No humbug here

By MEGAN GRUMBLING  |  November 28, 2012

The script involves a lot of this meta-theatrical kind of thing: Caufield comes out of character to tell the audience about her research on Seasonal Affective Disorder; Sawyer leaves Caufield mid-scene to complain about his bit part; and the whole cast launches into a song about why "The Little Drummer Boy" might have been a better choice of story. That last bit is a little much, but in general, the self-reflexive banter is a fun and lively respite from the reverence of the usual holiday fare.

But Striking 12 is, of course, holiday fare, and its earnestness is in at least equal proportion to its humor. Unlike Scrooge, The Man's holiday ennui exists, in part, because he sees so much shallowness in the champagne-swigging first world. His embrace of the light despite that shallowness is the modern holiday miracle, and it's an embrace that many of us work hard to make, too.

STRIKING 12 | by Brendan Milburn, Rachel Sheinkin, and Valerie Vigoda | Directed by Brian P. Allen | Produced by Good Theater | at the St. Lawrence Arts Center, Portland | through December 9 | 207.885.5883

< prev  1  |  2  | 
  Topics: Theater , Phoebe Snow, Kelly Caufield, Good Theater,  More more >
| More

Most Popular
Share this entry with Delicious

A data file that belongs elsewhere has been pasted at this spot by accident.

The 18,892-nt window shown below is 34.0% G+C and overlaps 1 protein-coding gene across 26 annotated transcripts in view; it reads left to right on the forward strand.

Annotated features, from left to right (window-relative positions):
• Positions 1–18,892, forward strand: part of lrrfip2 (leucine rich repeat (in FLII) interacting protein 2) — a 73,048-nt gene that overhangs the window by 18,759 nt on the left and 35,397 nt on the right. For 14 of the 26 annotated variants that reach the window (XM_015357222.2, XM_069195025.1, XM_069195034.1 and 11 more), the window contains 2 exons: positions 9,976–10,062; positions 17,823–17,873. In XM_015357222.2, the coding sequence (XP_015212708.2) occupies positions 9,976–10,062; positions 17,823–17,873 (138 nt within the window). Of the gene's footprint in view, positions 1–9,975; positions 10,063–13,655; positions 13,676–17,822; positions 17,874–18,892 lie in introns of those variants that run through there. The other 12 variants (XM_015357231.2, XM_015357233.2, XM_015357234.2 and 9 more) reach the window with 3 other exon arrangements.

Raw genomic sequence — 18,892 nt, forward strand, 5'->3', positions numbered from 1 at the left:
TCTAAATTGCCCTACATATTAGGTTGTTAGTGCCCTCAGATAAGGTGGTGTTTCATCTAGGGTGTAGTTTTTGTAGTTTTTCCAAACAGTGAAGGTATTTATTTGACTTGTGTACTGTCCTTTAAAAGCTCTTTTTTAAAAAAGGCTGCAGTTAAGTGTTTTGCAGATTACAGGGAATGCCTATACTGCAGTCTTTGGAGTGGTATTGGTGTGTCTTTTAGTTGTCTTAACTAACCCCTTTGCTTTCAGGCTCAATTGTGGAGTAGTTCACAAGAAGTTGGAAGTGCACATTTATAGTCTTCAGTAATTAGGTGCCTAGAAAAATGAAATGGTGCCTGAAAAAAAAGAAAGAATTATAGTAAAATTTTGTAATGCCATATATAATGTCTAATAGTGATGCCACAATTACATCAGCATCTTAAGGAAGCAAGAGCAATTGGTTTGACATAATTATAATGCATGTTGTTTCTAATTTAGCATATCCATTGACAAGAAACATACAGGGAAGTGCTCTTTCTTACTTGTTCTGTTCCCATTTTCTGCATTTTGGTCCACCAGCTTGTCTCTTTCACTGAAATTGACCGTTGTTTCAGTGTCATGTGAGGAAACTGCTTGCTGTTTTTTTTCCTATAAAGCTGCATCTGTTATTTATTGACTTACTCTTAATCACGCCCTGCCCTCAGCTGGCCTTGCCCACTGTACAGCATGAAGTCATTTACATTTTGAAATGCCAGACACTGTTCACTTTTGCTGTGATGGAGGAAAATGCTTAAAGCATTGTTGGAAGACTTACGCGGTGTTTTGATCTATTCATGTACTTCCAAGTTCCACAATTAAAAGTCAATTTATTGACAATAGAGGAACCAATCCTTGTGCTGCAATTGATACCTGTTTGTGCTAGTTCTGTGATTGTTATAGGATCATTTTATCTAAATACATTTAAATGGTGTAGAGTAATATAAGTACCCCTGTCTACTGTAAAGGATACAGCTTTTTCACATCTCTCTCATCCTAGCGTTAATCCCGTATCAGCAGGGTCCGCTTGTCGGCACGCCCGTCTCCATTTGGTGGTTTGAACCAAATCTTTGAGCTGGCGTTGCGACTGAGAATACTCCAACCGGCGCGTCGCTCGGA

•   THE ELEPHANT IN THE ROOM  |  April 17, 2014
    Snowlion gets dark with a musical tragedy
  •   THE HYDROPHILIC LIFE  |  April 11, 2014
    The very winning world premiere of Underwaterguy , which Underwood both wrote and performs, runs now at Good Theater, under the direction of Cheryl King.
  •   THE PASSIONS OF PRIVATE LIVES  |  April 03, 2014
    Battle of the exes at Portland Players
  •   LEARNING TO HEAR, AND LISTEN  |  April 03, 2014
    The vicissitudes of identity and community are difficult negotiations in Nina Raine’s drama Tribes , dynamically directed by Christopher Grabowski for Portland Stage Company.
  •   THE DEAD DON'T LEAVE  |  March 28, 2014
    The complexity of familial love, regret, and shame, as seen between Charlie, who long ago moved to London, and his simple, sometimes confounding, working-class gardener father (Tony Reilly), are the crucible of Hugh Leonard’s Da .

 See all articles by: MEGAN GRUMBLING